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Effect of Interfacial Defects on Mechanical and Electrical Properties of Composite Materials Fatigue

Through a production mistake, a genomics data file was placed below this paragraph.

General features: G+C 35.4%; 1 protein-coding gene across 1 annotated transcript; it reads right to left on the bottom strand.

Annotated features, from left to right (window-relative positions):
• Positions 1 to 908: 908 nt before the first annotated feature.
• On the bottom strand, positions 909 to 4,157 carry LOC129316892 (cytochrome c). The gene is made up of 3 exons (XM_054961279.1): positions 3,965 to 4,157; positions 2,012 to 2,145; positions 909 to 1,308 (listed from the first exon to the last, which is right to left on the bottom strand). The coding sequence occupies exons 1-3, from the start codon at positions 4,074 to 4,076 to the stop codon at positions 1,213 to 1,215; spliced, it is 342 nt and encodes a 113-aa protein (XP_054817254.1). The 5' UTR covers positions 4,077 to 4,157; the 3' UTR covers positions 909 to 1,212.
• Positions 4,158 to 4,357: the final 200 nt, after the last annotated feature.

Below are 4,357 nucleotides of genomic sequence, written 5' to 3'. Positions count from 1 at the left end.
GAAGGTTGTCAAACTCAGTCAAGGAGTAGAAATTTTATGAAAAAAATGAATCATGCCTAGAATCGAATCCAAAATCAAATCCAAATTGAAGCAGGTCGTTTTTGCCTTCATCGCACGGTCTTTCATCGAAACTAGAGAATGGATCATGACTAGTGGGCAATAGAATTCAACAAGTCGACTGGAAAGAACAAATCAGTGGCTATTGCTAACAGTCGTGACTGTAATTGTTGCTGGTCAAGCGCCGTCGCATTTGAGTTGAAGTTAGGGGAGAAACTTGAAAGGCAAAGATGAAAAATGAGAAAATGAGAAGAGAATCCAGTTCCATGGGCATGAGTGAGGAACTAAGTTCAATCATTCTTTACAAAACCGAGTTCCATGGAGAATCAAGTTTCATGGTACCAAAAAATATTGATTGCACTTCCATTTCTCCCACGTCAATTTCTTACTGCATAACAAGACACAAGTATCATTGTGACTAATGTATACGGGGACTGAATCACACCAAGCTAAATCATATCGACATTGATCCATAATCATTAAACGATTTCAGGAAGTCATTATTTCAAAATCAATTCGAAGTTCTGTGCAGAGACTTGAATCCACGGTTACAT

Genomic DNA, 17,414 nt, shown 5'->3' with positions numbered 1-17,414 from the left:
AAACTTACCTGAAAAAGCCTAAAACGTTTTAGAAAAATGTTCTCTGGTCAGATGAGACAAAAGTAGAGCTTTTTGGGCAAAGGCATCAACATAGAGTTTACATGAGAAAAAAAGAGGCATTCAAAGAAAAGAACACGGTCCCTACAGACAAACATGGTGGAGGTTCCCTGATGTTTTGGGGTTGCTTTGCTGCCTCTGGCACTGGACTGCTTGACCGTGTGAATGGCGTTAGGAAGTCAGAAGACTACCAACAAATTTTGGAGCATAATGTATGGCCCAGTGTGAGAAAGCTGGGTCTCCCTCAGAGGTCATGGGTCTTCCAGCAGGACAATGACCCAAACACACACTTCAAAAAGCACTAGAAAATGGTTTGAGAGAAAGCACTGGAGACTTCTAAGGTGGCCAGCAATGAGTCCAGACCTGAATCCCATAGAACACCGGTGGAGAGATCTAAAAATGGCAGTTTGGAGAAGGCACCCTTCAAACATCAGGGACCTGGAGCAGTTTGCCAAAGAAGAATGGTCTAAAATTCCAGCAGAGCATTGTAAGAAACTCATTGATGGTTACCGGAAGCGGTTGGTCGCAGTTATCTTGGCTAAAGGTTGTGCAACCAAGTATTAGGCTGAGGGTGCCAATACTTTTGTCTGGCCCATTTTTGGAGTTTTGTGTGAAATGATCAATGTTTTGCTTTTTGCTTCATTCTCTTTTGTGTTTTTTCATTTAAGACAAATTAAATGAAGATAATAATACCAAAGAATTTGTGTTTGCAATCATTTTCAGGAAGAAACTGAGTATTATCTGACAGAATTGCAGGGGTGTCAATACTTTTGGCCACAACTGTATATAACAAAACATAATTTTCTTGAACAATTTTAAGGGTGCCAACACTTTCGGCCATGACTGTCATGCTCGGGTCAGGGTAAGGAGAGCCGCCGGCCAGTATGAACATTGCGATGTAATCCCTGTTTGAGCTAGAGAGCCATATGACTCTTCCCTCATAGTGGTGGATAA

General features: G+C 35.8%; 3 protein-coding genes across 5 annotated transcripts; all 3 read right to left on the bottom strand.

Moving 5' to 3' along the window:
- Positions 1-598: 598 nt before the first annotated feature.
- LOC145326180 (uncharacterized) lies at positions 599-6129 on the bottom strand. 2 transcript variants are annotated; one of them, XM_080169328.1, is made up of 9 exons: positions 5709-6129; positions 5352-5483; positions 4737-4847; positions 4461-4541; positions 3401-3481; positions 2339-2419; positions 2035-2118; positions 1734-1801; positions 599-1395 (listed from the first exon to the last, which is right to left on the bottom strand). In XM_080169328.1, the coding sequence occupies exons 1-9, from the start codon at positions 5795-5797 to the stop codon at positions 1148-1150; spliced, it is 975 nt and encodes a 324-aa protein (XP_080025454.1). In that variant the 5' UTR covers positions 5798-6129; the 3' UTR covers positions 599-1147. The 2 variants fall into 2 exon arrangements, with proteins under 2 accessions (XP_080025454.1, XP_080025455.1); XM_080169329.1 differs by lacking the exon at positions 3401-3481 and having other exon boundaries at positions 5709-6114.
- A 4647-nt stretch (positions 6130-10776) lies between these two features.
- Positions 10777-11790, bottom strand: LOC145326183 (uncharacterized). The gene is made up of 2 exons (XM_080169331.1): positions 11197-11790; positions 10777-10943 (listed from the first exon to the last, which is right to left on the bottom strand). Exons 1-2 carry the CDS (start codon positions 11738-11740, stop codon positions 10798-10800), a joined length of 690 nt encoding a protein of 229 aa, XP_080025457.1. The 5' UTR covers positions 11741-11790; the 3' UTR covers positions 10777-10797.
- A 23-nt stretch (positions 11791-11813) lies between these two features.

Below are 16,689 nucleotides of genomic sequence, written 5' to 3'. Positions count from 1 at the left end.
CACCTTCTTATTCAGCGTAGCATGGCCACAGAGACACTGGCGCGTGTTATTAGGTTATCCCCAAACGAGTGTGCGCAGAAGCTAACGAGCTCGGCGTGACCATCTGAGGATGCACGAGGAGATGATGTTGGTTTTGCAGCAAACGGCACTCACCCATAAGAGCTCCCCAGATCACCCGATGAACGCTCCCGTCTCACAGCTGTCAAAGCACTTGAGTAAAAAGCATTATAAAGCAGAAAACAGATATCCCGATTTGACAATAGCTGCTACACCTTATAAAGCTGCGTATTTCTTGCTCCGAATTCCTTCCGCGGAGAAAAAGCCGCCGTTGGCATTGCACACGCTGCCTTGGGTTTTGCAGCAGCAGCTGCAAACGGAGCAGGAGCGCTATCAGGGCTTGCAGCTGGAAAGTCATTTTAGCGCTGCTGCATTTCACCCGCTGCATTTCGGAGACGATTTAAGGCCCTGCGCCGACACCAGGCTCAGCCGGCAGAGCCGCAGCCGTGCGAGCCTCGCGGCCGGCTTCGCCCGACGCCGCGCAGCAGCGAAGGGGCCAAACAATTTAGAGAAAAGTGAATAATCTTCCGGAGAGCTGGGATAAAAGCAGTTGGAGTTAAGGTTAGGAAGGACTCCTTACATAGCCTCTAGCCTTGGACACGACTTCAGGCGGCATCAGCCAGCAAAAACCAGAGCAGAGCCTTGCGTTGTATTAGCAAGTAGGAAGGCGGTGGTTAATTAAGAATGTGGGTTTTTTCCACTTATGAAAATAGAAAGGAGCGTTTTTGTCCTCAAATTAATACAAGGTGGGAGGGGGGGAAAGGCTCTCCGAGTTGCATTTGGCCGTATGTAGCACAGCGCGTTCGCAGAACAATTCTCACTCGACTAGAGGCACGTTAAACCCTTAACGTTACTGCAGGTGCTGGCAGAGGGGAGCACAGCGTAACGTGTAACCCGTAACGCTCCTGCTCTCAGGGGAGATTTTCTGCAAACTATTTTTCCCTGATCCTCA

Formation of defects during the manufacturing, adhesive bonding, and repair process can be very detrimental to the performance of a composite structure. Specifically, interfacial defects can severely affect the durability of fiber reinforced laminated composite materials and their joints. Despite progress in detection of defects (micro-scale void and micro-to-macro scale disbond) using popular nondestructive methods, significant challenges still remain in quantifying the distribution of defects and the resulting loss of properties. The objective of this study is to explore the effects of interfacial defects on the strength of adhesively bonded lap joint made of laminated composite substrate and epoxy adhesive. Nano-micro-scale interfacial defects (surface features and impurities) can cause a weak joint called “Kissing bond” where the substrates may remain in contact, but unable to provide the required bond strength. This is often difficult to characterize and a major concern for reliability. The proposed concept relies on the fact that heterogeneity at the material interfaces changes charge polarization inside a material when subjected to an AC electric field and this fundamental material behavior can be quantified using Broadband Dielectric Spectroscopy (BbDS) technique. Both bulk and spatial distribution of dielectric properties can be measured nondestructively to represent the state of weak interface. Surface contamination which causes weak bond can be identified prior to bonding and hence potentially allowing for corrective measure. Results show that changes in dielectric properties (e.g., complex impedance, permittivity, capacity) can be utilized as a quantitative measure of the residual or remaining strength of a weak joint under tensile loading.

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